Our wish is for people to remember Harry and Wilfrid for the work they did and not for speculation about their lives off-screen. As it happens, today is the 26th anniversary of Harry’s death. He, like Wilfrid and the other subjects of the ’Curse of Comedy’ season, are not alive to defend themselves (and you cannot libel the dead). Similarly, Harry’s wife, Maureen, is also no longer alive to give her views, nor to defend accusations that her interview was anything other than totally correct (which it was!). We would be very interested to know how ’Sloany Tom’ claims that "there is not a single incident in the film that cannot be sourced by witnesses". OK, Tom, let’s start with the witness that said Harry had brown eyes…

We are now considering what steps need to be taken to set the record straight. As a start, I am happy to answer any queries people may have on this website, and if I don’t know the answer I will endeavour to find a family member who can.

Yours Sincerely

The Corbett Family
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Postby bob » Wed Mar 26, 2008 7:28 am

Thank you Albie

I did notice this on the other website, I didn't want to post it myself as I didn't want Ron to think I was pinching his scoop.

Bob
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Postby Ron » Wed Mar 26, 2008 11:56 am

Hi Bob

Whats a scoop between friends :wink:
The Daily Express also published an article on the corbett notice.

As i understand it, its not just the corbett family who are unhappy.
The remaining shows i'm sure will lead to more complaints.


Websites looking well Bob.

Best regards
Ron (www.steptoe-and-son.com)
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Postby Graham_S nli » Wed Mar 26, 2008 3:58 pm

Albie.....

Thanks for the post and a very big thank you to Ron for being so magnamimous about his "scoop" being posted here, this only shows how all Steptoe fans feel about "The Curse" and the way it's sullied the reputations of two dead people unable to defend themselves....
Graham
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Postby bob » Wed Mar 26, 2008 6:25 pm

It's been a really nice topic and great to have a message from Ron.

I agree that there has undoubtedly been a bit of creative writting taking place, that would be fair enough, but what upsets me is the actors going on TV, radio and in the press stating "It's all based on fact".

It will be intersting to see how Hancock comes out of it tonight.
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Postby Ron » Wed Mar 26, 2008 7:58 pm

***** Comments Amendment *****

Dear Bob and all visitors.

I must firstly apologise for some of my comments regarding that the rehearsal scenes are most likely true, i was WRONG!!
That damm writer Brian Fillis has pulled the wool over my eyes also.

Please refer to the book written by the brilliant and trusted Robert Ross, the book titled "Steptoe & Son".
The book was also part written by Galton & Simpson.

In curse of steptoe, at their first rehearsal Harry is portrayed as the professional actor, having learnt his lines and reading in character, while Wilfrid is portrayed as extremely wooden, unable to remember lines or get into character.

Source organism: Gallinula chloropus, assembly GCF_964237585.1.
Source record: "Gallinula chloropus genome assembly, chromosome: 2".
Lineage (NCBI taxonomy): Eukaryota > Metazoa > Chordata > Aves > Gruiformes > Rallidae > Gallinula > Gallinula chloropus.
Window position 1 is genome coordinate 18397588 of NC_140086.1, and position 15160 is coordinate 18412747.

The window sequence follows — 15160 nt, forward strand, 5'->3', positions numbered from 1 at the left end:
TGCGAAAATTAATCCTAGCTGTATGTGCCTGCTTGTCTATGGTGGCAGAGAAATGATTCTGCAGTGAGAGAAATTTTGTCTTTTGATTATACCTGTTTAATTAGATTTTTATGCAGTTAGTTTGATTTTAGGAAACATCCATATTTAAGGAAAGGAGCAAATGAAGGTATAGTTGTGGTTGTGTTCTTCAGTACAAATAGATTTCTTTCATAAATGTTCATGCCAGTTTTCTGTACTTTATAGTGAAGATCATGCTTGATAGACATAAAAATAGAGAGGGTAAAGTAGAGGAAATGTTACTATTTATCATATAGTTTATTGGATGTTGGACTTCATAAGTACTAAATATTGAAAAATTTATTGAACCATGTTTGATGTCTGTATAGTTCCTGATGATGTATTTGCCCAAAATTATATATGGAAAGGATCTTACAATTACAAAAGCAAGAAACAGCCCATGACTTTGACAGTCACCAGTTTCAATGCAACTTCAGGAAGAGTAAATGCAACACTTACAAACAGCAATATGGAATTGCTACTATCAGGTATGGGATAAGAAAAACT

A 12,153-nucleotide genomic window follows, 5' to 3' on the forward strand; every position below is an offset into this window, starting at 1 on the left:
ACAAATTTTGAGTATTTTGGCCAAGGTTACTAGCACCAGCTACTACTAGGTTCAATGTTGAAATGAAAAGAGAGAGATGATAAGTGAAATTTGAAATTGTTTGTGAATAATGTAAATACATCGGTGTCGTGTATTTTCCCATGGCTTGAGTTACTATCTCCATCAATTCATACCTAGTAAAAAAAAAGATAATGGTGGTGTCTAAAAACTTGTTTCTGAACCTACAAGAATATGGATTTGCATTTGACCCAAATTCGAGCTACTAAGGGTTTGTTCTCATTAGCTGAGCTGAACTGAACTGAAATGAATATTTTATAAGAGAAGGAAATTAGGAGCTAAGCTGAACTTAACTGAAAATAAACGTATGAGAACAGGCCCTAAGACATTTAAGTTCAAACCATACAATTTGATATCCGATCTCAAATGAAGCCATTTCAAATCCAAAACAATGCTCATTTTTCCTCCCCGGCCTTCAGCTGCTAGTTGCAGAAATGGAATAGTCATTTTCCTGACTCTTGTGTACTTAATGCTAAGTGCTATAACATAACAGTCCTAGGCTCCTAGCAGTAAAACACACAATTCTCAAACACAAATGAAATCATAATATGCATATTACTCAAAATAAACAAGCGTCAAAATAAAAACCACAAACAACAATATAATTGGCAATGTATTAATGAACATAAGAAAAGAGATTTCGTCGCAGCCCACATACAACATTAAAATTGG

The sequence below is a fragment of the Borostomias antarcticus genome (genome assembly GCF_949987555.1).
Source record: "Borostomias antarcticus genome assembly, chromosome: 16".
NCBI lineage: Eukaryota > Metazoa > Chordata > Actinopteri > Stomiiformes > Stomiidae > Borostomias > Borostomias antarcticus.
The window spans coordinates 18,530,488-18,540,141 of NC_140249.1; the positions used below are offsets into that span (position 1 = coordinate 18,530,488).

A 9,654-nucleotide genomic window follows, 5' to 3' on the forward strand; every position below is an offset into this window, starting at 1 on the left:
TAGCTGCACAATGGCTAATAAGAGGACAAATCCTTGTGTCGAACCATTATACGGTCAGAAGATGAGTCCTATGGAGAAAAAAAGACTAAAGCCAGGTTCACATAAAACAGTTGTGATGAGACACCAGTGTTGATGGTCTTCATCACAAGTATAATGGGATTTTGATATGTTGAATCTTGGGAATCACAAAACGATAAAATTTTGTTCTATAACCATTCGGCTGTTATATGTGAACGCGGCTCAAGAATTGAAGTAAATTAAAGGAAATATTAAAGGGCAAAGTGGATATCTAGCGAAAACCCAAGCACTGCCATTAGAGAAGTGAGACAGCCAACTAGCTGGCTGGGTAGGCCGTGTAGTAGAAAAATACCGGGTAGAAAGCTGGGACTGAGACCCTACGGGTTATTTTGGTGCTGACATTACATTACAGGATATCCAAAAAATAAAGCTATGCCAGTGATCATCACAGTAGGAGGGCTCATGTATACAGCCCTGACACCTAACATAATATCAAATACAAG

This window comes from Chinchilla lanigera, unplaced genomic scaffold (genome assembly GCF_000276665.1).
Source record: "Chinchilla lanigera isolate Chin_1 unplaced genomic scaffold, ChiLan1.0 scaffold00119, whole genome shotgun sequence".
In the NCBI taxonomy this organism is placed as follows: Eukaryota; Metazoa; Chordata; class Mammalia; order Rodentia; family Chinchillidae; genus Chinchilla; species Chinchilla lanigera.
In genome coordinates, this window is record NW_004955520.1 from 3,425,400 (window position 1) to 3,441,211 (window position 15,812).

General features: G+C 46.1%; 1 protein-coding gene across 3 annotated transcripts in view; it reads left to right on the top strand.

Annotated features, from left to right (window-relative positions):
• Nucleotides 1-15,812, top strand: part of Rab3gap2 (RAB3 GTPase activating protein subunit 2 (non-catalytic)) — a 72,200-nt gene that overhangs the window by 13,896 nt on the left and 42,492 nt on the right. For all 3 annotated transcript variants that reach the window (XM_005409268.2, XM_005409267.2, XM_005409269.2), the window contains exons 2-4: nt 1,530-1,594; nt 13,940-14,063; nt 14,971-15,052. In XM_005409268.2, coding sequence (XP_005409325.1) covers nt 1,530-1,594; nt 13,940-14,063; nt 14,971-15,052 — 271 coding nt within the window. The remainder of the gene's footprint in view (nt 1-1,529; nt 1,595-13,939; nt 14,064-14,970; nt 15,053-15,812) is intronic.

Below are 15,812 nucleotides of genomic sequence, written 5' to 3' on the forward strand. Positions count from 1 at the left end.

However, if you read the Steptoe and Son BBC book (the one compiled by Robert Ross), Alan Simpson, who was actually at that rehearsal, writes the following: "The most memorable thing about that first rehearsal for me was the sight of Wilfrid Brambell turning up for work.
He was in the full old actor gear : beautifully dressed, cut-glass accent, expensive cigarette case, immaculate manners.
Of course, when he started reading the old man dialogue was hilarious.
This wonderful contrast between man and the part - this was real acting!".
So the scene depicted in The Curse of Steptoe is completely
incorrect.
Wilfrid wasn't a bumbling fool, unable to put on the accent and
struggling even to read the lines.
In reality Wilfrid, like Harry, was headhunted for the role, having been an experienced actor with a history of playing parts for old men.
He would never have been successful if he had really been as wooden as he appears in the programme. In the programme
it only serves to make the actors look as different as chalk and cheese.


So as you can see, not even the Rehearsal scene is true in the curse of steptoe!!

The whole programme is fiction, 1 hour of deliberate fantasy.

I have no interest in seeing this programme again.

Best Wishes
Ron
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Postby charlie » Wed Mar 26, 2008 9:35 pm

What an interesting post from Albie, just confirms all our suspicions,that the show was cruelly doctored to create controversy.I bet the writer's never had so much publicity...!
Let's just remember Harry and wilfred for their Comic genius and Ray and Alan for making it possible....
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Postby Graham_S nli » Thu Mar 27, 2008 12:12 pm

I watched Hancock & Joan on BBC4 last night with quite some relish wondering if it was to be another hatchet job...

A totally different writer, a longer programme (90 mins), a timespan of only 1 year and from what I could see a strong basis on fact (two books were used including Joan Le Mesurier's own written story of her affair).

The performances of Ken Stott and Maxine Peake were outstanding as the key players and I was surprised to find out what a decent bloke John Le Mesurier was in his handling of both of them at the time (I'm not sure I would have been so sympathetic to either if it was my wife involved)...

This shows similar to the previous "Fantabulosa" how "The Curse..." failed misrable in it's adaptation.... (Inaccurate, Too short and totally unbelieveable leads....).

I looked at the writers website (of The Curse....) and on a reply to a kind review from a friend said he wished he could have put some more "graphic" material in the production regarding Willy....
Graham
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Postby PhilGlass » Thu Jun 26, 2008 6:40 pm

How wonderful to hear from somebody who siply wants us to know the truth.

That's why they call it a dramatization I guess, that's BBC slang for bullsh*t.

I bet the wouldn't have made the film if either were alive!!
"What do I want to go and see a film about Lesbians for?"